Sedgwick will have to brave the personal the crapstorm coming her way so she can hammer out the kinds of compromises that always make the world go round. Everyone involved with TUSD will try, under the auspices of friendship, to tame her with information overload. Here come the TUSD Kids First crowd to beat on Foster and Grijalva. Right behind them are Protect Our Schools team explaining with charts why Stegeman and Hicks are the enemy.

To thrive, she'll have to reach out to all sides — no matter how petty or patronizing — to get a true God's-eye view of the district.

Could she be a disaster in the making? Sure. She could implode by giving into the darker instincts guiding politicians and take the rest of the board with her. Worse: She could make me look silly for being optimistic, and I do hate that.

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There's a chance, though, that she could pull it off. She could stabilize TUSD and get it on the right path by pulling from both sides of the divide. She's got a chance if she approaches her gig understanding one person can make a huge difference if they don't care who gets credit. It's the opportunity and onus that the heavens have conspired to grant her.

Time will tell if Sedgwick has the rare leadership chops required to grab with both hands the live wires that await deciders such as herself. A star may have just been born. Let's hope she's not swallowed by a black hole.

Blake Morlock covered Arizona government and politics for 15 years, including 11 in the Tucson Citizen. He also worked on Democratic Party campaigns in the field of political communications. Now he’s telling you things that the Devil won’t.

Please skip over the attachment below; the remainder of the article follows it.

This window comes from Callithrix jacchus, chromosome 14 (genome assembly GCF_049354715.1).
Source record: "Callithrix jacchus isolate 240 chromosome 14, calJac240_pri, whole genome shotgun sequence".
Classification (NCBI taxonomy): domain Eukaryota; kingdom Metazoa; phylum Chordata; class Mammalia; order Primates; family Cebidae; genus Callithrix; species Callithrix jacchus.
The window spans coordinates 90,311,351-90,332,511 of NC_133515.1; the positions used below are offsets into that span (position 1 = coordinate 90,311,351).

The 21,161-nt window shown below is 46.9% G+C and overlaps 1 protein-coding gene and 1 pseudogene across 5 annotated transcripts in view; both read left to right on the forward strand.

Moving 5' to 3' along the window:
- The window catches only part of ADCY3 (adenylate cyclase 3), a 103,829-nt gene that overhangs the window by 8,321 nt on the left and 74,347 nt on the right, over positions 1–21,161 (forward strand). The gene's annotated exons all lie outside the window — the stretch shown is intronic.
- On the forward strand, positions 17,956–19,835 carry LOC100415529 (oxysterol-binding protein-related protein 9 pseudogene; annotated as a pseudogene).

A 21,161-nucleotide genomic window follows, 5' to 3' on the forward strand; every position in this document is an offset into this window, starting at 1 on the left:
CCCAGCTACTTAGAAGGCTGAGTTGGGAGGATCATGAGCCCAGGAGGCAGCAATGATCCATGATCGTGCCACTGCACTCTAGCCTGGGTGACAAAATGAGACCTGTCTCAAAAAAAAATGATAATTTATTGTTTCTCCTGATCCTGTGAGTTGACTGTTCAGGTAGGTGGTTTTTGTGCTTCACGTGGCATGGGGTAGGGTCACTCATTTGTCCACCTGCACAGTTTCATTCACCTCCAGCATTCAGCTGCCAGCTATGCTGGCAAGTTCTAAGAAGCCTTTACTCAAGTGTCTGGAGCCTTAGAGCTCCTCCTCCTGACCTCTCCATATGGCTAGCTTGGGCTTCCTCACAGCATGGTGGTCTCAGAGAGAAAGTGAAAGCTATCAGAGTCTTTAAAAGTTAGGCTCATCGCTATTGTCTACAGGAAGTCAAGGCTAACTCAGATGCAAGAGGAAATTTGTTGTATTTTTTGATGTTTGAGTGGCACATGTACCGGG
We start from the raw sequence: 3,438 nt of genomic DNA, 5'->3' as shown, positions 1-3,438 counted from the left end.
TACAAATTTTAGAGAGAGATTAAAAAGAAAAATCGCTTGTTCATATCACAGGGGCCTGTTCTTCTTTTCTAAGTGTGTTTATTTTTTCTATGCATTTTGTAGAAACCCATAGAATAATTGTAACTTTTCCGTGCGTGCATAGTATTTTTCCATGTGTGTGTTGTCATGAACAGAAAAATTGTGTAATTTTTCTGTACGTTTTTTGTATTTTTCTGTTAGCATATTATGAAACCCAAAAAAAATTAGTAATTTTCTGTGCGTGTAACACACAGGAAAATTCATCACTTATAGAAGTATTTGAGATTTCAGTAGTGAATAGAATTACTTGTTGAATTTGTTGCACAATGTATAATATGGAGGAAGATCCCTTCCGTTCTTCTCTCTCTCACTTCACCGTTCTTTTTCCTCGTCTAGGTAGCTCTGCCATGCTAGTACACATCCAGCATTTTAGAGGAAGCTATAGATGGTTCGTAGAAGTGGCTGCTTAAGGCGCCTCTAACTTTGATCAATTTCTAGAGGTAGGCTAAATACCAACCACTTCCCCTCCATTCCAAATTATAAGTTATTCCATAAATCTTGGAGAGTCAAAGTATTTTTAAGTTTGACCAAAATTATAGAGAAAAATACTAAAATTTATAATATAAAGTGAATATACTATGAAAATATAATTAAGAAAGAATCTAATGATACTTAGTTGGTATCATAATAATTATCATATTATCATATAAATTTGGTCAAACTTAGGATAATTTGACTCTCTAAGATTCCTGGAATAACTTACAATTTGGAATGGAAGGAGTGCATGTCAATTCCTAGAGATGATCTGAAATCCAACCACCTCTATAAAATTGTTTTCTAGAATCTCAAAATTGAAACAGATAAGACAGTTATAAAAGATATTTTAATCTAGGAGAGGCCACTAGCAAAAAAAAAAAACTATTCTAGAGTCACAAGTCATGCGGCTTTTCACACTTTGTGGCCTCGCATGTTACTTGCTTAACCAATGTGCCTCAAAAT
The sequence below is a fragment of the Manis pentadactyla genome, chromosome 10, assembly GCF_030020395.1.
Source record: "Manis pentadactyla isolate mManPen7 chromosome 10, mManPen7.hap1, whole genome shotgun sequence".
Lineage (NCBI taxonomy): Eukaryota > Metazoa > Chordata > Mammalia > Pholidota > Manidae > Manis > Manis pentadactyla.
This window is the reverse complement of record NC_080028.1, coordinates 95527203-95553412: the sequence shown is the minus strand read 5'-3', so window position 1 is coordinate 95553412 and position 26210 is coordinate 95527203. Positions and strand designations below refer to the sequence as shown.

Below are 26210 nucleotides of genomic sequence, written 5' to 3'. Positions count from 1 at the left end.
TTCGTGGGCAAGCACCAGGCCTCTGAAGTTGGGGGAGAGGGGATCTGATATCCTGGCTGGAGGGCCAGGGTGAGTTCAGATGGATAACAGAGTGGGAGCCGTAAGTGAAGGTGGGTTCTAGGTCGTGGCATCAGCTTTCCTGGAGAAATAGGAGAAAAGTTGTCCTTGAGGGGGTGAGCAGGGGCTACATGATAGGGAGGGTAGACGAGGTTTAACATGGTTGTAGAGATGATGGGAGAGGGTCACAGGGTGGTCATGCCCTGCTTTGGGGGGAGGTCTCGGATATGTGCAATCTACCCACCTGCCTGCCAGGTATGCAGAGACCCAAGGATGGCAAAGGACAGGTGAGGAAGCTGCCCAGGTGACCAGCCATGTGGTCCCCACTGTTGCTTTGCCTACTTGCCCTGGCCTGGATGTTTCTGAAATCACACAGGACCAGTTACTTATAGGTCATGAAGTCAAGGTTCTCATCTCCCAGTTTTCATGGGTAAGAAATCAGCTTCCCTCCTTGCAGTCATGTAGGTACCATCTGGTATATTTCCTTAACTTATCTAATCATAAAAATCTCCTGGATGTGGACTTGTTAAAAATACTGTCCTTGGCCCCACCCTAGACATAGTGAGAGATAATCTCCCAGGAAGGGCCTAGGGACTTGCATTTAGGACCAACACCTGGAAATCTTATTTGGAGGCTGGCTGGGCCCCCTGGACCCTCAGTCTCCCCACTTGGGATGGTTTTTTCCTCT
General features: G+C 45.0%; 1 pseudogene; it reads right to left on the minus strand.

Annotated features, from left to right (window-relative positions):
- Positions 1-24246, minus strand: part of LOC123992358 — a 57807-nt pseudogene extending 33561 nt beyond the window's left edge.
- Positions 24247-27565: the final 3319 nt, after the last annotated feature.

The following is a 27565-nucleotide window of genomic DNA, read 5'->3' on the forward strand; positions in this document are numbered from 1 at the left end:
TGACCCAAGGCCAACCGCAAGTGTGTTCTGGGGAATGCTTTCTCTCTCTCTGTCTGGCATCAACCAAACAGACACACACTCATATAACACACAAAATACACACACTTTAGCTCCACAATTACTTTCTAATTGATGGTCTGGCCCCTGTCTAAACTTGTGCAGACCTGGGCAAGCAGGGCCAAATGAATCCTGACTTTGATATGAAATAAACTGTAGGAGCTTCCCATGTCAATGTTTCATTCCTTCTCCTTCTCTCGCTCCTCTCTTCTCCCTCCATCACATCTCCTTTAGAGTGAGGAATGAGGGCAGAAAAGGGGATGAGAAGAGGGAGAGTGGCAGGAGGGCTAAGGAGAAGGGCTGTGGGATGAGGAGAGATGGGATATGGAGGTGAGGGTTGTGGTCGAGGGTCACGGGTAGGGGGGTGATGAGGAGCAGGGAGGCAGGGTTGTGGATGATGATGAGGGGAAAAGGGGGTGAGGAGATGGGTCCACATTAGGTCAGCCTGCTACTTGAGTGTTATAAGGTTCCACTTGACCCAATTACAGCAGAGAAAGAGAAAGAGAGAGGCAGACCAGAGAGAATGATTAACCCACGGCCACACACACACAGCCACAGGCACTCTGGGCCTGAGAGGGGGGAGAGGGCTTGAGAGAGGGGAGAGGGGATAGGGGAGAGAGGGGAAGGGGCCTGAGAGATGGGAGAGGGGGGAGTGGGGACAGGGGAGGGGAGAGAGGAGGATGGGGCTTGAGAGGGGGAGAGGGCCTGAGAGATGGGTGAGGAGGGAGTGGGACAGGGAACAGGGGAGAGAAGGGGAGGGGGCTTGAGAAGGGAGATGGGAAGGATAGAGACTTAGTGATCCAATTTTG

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have your say   

3 comments on this story

Nov 21, 2016, 1:39 pm
-0 +1

The story was an alright read. But, no matter who is elected to the board, TUSD is hopeless. It is a monster that has grown far out of control. The only hope of fixing things is to break up that district in to a few smaller, more manageable districts.

Nov 20, 2016, 10:06 pm
-0 +1

I hope your enthusiasm is warranted, but would like to correct a few of your assertions. Despite the assertions of the board majority there was no “team Stegeman” and Mark had no “slate of candidates”. Or maybe I am so politically naive about the questionnaire that we ALL (except two who chose not to) filled out for an endorsement by a third party that I didn’t notice that it was for a team Stegeman? As an independent candidate that kind of toxic spin is neither accurate nor helpful. When the Tucson Weekly endorsed Cam, Kristel and Putnam-Hidalgo, did that make a slate? When a third party chooses three individuals it only makes a slate to those who want to make it something it isn’t.

Nov 20, 2016, 7:21 pm
-0 +2

This is a very well written article. Some people like Ms Sedgewick just defy being pigeonholed into one of the all too familiar labels.  As a recovering TUSD retiree I wish her the best of success in this thankless position. I supported one of the candidates for the board and was shocked to see that it was indeed a blood feud. One of the ruling triad that survived the election has blocked other board members on Facebook which is showing the kids a very childish role model.
While I am an eternal optimist I have my doubts too about her accomplishing any real change. In the fifteen years that I worked at TUSD we had five superintendents come and go and I have no idea how many acting superintendents. TUSD is a juggernaut and as such it is a Herculean task to try to change its course. It’s has an institutional memory that resists all attempts to change it and wards off Superintendents and board members like an immune system fighting a virus. The worst aspect is that it is rife with nepotism and cronyism and even the current board president pretended to not be involved when her mother in law was hired and Sanchez lied about not knowing who she was. There is a culture of corruption down at 1010 and the teachers and the kids are the one who suffer for it. When I heard that 301 money was not paid to teachers like it was supposed to be and used to balance TUSD’s budget it really made me angry. And to add insult to injury Sanchez has a higher salary than the president of the United Sates.
To Ms. Sedgewick I plead, Please hold these people accountable.